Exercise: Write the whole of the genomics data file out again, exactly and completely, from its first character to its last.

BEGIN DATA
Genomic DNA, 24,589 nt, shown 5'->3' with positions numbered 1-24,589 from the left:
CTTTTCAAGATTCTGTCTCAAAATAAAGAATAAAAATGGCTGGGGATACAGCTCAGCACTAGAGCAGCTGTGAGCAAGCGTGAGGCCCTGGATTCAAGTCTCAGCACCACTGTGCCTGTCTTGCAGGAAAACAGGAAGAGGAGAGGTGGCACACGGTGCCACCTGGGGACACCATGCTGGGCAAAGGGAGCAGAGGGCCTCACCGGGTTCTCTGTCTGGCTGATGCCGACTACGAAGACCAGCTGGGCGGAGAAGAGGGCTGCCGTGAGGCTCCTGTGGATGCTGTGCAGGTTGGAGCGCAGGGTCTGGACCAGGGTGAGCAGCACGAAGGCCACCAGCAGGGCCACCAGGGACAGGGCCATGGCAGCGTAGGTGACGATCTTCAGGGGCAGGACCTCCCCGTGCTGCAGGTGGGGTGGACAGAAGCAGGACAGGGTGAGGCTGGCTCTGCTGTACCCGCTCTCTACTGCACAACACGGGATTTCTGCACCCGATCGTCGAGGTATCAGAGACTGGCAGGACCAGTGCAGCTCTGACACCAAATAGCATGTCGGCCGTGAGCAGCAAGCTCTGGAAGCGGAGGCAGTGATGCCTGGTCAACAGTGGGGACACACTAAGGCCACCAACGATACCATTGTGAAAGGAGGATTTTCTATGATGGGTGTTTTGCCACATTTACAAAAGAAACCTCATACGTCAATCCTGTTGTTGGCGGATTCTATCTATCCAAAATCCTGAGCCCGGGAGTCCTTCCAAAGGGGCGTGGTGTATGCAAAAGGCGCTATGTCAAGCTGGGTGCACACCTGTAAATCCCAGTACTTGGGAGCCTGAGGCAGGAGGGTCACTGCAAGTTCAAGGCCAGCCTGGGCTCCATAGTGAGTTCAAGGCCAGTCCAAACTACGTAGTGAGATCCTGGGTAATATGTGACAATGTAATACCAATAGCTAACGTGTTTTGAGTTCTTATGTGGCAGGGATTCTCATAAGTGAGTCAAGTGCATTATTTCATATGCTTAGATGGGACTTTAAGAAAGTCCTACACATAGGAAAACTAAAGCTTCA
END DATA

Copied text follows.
Genomic DNA, 24,589 nt, shown 5'->3' with positions numbered 1-24,589 from the left:
CTTTTCAAGATTCTGTCTCAAAATAAAGAATAAAAATGGCTGGGGATACAGCTCAGCACTAGAGCAGCTGTGAGCAAGCGTGAGGCCCTGGATTCAAGTCTCAGCACCACTGTGCCTGTCTTGCAGGAAAACAGGAAGAGGAGAGGTGGCACACGGTGCCACCTGGGGACACCATGCTGGGCAAAGGGAGCAGAGGGCCTCACCGGGTTCTCTGTCTGGCTGATGCCGACTACGAAGACCAGCTGGGCGGAGAAGAGGGCTGCCGTGAGGCTCCTGTGGATGCTGTGCAGGTTGGAGCGCAGGGTCTGGACCAGGGTGAGCAGCACGAAGGCCACCAGCAGGGCCACCAGGGACAGGGCCATGGCAGCGTAGGTGACGATCTTCAGGGGCAGGACCTCCCCGTGCTGCAGGTGGGGTGGACAGAAGCAGGACAGGGTGAGGCTGGCTCTGCTGTACCCGCTCTCTACTGCACAACACGGGATTTCTGCACCCGATCGTCGAGGTATCAGAGACTGGCAGGACCAGTGCAGCTCTGACACCAAATAGCATGTCGGCCGTGAGCAGCAAGCTCTGGAAGCGGAGGCAGTGATGCCTGGTCAACAGTGGGGACACACTAAGGCCACCAACGATACCATTGTGAAAGGAGGATTTTCTATGATGGGTGTTTTGCCACATTTACAAAAGAAACCTCATACGTCAATCCTGTTGTTGGCGGATTCTATCTATCCAAAATCCTGAGCCCGGGAGTCCTTCCAAAGGGGCGTGGTGTATGCAAAAGGCGCTATGTCAAGCTGGGTGCACACCTGTAAATCCCAGTACTTGGGAGCCTGAGGCAGGAGGGTCACTGCAAGTTCAAGGCCAGCCTGGGCTCCATAGTGAGTTCAAGGCCAGTCCAAACTACGTAGTGAGATCCTGGGTAATATGTGACAATGTAATACCAATAGCTAACGTGTTTTGAGTTCTTATGTGGCAGGGATTCTCATAAGTGAGTCAAGTGCATTATTTCATATGCTTAGATGGGACTTTAAGAAAGTCCTACACATAGGAAAACTAAAGCTTCA